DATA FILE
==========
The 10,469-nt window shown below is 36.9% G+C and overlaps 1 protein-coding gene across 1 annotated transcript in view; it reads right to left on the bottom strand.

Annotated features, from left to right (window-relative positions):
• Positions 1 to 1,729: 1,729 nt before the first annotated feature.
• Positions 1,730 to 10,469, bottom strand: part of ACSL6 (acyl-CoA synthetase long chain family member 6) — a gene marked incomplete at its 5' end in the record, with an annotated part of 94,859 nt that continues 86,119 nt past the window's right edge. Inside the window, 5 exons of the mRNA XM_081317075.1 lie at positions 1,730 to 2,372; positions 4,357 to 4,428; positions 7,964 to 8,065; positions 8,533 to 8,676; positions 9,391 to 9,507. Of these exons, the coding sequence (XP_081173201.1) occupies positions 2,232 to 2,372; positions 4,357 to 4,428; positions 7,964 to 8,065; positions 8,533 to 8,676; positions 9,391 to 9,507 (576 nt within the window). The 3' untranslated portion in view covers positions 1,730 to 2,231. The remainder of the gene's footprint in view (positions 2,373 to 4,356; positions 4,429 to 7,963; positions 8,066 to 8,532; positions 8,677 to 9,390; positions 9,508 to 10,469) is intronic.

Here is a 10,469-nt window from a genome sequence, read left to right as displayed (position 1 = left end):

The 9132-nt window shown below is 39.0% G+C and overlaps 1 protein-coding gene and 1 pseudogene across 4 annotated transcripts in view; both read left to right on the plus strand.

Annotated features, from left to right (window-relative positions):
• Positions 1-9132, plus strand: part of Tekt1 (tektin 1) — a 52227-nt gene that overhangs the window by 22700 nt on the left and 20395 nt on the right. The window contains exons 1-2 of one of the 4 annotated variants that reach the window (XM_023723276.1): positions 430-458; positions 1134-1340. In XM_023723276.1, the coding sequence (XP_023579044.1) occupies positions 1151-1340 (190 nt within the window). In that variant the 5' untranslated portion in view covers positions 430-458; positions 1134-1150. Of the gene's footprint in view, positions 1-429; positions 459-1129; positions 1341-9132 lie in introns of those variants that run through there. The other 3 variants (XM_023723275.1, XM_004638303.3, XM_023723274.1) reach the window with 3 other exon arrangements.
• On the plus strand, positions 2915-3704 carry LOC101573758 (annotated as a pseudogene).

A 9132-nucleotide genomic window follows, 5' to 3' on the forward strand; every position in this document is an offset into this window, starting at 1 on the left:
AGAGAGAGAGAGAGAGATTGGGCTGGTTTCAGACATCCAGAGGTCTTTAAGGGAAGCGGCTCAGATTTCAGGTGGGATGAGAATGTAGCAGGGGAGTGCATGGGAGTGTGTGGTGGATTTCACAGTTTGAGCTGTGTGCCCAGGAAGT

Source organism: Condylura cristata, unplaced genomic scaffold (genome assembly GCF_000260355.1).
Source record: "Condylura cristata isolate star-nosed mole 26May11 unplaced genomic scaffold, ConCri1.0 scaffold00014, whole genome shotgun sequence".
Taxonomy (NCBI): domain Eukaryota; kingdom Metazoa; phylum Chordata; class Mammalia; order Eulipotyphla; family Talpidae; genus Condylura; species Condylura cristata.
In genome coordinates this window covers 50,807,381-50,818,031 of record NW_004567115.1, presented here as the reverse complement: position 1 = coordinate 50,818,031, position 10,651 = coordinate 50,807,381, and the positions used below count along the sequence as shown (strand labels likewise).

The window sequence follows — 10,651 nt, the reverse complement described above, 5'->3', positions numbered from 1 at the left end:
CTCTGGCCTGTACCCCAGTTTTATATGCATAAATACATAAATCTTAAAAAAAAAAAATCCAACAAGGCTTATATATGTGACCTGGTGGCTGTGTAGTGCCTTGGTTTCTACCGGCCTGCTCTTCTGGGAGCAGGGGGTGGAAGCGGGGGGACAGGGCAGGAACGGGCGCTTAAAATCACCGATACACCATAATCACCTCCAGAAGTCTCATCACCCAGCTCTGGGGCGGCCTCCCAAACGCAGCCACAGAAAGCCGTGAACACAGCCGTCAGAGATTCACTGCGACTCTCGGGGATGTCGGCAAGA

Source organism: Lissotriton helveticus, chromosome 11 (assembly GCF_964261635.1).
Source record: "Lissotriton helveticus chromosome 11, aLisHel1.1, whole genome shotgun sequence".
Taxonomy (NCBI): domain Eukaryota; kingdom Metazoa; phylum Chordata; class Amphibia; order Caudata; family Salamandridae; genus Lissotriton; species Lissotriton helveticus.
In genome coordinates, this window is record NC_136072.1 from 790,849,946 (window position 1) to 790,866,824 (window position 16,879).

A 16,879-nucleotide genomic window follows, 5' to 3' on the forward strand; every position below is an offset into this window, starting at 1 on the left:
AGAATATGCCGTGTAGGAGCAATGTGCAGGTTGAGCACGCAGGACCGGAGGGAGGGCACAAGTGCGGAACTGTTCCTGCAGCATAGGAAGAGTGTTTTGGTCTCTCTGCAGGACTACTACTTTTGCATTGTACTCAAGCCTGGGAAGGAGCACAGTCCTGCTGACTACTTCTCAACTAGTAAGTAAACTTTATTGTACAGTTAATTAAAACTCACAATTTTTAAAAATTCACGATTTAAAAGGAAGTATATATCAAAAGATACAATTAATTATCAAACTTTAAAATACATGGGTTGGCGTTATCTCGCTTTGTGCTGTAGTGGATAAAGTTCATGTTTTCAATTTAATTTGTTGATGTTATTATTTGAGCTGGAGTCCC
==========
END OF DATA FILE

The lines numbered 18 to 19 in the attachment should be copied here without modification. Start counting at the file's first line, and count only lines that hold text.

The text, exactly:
Source organism: Lissotriton helveticus, chromosome 11 (assembly GCF_964261635.1).
Source record: "Lissotriton helveticus chromosome 11, aLisHel1.1, whole genome shotgun sequence".